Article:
© Iwan Baan/Getty Images
Despite a successful career as an architectural photographer, Iwan Baan was relatively unknown outside of his niche until November 3, 2012, when New York magazine published its post-Hurricane Sandy issue with his photograph of a powerless lower Manhattan on the cover. Baan’s story about making the photograph involves a quest of sorts, replete with obstacles, irony, serendipity and last-minute reprieves. But the moral of the story is clear: carpe diem.
Baan arrived in the city the day before Hurricane Sandy struck, contracted to photograph the new Parrish Art Museum in Water Mill on New York’s Long Island. He quickly realized that assignment would have to wait. Having been in Japan during the 2011 tsunami, Baan knew that unless he made preparations right away, he would not be able to work once the storm hit. He withdrew as much cash from the bank as he could and booked a rental car.
As soon as he arrived at John F. Kennedy International Airport to pick up his rental car—for $2,000 rather than the $300 he’d originally been quoted—New York magazine reached out to him seeking one of his trademarks: an airborne shot of the city. Baan estimates that he is up in a helicopter taking pictures once a week, and he was one of the few people in New York City that day with the experience, equipment and determination to make the photo New York was after.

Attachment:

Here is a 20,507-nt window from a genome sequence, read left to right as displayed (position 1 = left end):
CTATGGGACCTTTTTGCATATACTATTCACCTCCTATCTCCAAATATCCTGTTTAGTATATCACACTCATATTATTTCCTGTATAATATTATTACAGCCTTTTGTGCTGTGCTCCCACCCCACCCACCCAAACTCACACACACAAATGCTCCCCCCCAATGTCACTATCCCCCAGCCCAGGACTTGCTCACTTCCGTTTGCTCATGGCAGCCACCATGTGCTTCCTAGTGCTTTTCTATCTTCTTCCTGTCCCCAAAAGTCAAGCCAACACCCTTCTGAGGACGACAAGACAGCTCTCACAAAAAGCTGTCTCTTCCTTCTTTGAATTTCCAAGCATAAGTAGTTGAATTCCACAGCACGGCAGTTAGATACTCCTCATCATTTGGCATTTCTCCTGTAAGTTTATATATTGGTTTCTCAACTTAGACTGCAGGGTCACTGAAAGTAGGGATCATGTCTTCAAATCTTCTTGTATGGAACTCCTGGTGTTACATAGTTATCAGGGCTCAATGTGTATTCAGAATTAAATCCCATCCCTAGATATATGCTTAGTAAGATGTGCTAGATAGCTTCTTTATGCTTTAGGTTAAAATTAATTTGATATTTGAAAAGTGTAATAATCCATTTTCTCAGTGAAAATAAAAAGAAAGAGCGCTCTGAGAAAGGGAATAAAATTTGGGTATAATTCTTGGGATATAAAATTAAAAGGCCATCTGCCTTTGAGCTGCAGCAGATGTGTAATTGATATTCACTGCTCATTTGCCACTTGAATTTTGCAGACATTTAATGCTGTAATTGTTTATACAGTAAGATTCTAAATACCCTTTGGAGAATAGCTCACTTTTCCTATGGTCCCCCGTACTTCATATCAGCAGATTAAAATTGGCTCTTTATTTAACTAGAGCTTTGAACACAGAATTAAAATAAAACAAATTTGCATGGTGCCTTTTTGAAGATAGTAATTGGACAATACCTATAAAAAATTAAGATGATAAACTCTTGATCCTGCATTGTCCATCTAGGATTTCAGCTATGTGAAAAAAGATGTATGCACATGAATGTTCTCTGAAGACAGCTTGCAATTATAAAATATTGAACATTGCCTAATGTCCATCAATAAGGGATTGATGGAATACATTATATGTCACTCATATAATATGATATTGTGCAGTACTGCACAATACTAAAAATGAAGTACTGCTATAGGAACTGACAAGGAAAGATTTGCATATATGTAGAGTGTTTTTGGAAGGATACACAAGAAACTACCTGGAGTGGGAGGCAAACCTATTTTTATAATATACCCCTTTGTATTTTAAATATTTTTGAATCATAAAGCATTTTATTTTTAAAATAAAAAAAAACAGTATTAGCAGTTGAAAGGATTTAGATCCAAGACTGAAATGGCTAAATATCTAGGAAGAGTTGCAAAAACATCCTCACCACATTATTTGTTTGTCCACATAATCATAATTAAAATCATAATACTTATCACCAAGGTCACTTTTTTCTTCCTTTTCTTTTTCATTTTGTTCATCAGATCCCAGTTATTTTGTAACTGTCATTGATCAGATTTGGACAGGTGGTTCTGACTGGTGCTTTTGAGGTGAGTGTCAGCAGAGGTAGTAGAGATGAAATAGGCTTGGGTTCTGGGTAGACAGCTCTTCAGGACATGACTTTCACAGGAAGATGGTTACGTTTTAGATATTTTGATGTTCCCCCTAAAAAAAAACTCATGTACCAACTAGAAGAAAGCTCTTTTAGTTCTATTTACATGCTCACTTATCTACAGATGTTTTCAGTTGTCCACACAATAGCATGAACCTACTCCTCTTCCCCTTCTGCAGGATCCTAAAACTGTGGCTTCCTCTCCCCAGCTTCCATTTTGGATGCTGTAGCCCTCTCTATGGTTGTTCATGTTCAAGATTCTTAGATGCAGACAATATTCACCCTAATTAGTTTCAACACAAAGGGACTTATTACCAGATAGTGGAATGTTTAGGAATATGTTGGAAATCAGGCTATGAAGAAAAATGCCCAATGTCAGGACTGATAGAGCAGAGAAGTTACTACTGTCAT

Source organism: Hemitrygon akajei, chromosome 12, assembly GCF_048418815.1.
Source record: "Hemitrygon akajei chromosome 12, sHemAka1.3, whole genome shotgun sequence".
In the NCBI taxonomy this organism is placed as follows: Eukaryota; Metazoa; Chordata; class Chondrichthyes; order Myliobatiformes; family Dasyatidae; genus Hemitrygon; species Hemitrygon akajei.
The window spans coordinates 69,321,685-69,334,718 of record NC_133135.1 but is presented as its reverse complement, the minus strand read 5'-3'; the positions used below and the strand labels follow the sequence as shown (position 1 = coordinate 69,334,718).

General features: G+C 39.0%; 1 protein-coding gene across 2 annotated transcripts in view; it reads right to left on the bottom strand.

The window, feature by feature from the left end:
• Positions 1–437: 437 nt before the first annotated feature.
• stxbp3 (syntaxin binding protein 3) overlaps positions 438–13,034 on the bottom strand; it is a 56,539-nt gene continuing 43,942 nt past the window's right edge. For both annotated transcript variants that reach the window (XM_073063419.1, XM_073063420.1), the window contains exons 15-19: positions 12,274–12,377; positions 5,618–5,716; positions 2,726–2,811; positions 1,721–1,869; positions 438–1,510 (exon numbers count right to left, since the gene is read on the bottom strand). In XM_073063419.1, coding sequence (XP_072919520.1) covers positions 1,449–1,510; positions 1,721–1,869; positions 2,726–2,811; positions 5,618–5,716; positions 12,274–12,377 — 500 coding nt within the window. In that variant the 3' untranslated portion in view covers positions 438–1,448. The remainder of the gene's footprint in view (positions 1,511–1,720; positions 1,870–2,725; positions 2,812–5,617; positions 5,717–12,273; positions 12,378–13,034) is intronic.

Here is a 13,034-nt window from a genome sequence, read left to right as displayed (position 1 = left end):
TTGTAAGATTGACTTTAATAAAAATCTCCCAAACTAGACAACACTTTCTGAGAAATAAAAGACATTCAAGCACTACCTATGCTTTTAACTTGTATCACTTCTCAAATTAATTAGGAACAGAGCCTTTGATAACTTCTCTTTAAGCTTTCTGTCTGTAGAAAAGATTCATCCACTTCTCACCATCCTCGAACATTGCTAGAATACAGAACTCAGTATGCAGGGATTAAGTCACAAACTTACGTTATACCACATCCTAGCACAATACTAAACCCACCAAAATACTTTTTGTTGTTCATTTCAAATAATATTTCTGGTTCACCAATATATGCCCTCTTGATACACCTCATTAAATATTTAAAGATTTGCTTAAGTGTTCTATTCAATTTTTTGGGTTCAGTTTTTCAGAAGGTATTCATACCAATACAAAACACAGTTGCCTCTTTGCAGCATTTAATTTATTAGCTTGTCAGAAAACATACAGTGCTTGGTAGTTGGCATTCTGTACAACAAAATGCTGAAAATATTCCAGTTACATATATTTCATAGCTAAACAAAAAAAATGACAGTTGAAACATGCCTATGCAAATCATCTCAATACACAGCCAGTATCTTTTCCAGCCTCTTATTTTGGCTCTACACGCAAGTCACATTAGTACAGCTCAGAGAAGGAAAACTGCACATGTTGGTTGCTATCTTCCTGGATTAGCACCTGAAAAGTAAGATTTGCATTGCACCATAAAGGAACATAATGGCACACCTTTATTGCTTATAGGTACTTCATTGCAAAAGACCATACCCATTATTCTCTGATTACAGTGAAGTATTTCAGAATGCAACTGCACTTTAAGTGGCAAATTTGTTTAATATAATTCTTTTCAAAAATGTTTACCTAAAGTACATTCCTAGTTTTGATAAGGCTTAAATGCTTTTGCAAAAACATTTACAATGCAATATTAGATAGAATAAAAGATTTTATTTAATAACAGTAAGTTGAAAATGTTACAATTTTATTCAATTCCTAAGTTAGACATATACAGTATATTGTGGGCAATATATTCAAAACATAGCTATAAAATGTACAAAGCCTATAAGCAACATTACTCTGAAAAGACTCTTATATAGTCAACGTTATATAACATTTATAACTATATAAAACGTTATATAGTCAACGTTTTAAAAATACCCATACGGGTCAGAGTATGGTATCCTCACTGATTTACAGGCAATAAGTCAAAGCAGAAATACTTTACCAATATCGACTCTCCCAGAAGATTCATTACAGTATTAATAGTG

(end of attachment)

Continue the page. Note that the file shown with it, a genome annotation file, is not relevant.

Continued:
But there was a problem: In the wake of the storm, there were no helicopters available in the city. Baan had been in touch with Long Island pilots before the storm hit, looking for help with his Water Mill shoot. He realized he could drive out to Long Island and fly back in to take the photos. At first the pilot demurred, pointing out that the credit card machines were down, but Baan’s pocket full of cash was convincing.
He soon found himself in near-total darkness, shooting out of a helicopter door, open to the cold winds blowing off of the ocean. Not only had he forgotten his gyroscope at home, but he was also using a brand-new camera. “I had just gotten the [Canon EOS-1D X], maybe three months before,” he says. “I didn’t test it under those kinds of conditions yet, but you can shoot up to 200000 ISO. You can shoot with barely any light and still get a decent picture.” When asked if he had any inkling while he was up there that he might have taken a career-defining photograph, the Dutch photographer gives a faint smile and says only, “Fingers crossed.”